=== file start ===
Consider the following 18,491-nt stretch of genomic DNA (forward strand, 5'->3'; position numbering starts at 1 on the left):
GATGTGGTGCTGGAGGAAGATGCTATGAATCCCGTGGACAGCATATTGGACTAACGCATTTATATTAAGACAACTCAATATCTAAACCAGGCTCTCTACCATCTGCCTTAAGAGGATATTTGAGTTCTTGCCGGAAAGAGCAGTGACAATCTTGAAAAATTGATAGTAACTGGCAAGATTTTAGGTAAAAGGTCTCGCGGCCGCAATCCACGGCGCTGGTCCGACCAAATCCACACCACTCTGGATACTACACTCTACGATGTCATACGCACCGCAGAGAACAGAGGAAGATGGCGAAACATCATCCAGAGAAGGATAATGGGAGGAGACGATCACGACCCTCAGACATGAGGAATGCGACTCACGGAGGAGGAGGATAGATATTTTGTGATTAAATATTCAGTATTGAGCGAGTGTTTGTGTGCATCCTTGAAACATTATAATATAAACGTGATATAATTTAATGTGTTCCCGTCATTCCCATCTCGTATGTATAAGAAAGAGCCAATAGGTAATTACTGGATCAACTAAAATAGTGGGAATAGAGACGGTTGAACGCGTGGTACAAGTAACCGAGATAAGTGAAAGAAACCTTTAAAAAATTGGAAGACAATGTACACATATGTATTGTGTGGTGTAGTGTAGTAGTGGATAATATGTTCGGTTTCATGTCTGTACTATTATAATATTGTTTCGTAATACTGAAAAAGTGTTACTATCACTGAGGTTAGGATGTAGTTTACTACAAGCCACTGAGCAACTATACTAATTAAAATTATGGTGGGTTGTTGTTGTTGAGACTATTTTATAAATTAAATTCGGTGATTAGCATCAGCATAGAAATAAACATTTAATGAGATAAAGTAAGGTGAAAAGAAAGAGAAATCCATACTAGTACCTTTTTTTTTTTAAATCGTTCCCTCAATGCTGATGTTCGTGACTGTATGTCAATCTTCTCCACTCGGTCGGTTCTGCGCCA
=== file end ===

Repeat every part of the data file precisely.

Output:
Consider the following 18,491-nt stretch of genomic DNA (forward strand, 5'->3'; position numbering starts at 1 on the left):
GATGTGGTGCTGGAGGAAGATGCTATGAATCCCGTGGACAGCATATTGGACTAACGCATTTATATTAAGACAACTCAATATCTAAACCAGGCTCTCTACCATCTGCCTTAAGAGGATATTTGAGTTCTTGCCGGAAAGAGCAGTGACAATCTTGAAAAATTGATAGTAACTGGCAAGATTTTAGGTAAAAGGTCTCGCGGCCGCAATCCACGGCGCTGGTCCGACCAAATCCACACCACTCTGGATACTACACTCTACGATGTCATACGCACCGCAGAGAACAGAGGAAGATGGCGAAACATCATCCAGAGAAGGATAATGGGAGGAGACGATCACGACCCTCAGACATGAGGAATGCGACTCACGGAGGAGGAGGATAGATATTTTGTGATTAAATATTCAGTATTGAGCGAGTGTTTGTGTGCATCCTTGAAACATTATAATATAAACGTGATATAATTTAATGTGTTCCCGTCATTCCCATCTCGTATGTATAAGAAAGAGCCAATAGGTAATTACTGGATCAACTAAAATAGTGGGAATAGAGACGGTTGAACGCGTGGTACAAGTAACCGAGATAAGTGAAAGAAACCTTTAAAAAATTGGAAGACAATGTACACATATGTATTGTGTGGTGTAGTGTAGTAGTGGATAATATGTTCGGTTTCATGTCTGTACTATTATAATATTGTTTCGTAATACTGAAAAAGTGTTACTATCACTGAGGTTAGGATGTAGTTTACTACAAGCCACTGAGCAACTATACTAATTAAAATTATGGTGGGTTGTTGTTGTTGAGACTATTTTATAAATTAAATTCGGTGATTAGCATCAGCATAGAAATAAACATTTAATGAGATAAAGTAAGGTGAAAAGAAAGAGAAATCCATACTAGTACCTTTTTTTTTTTAAATCGTTCCCTCAATGCTGATGTTCGTGACTGTATGTCAATCTTCTCCACTCGGTCGGTTCTGCGCCA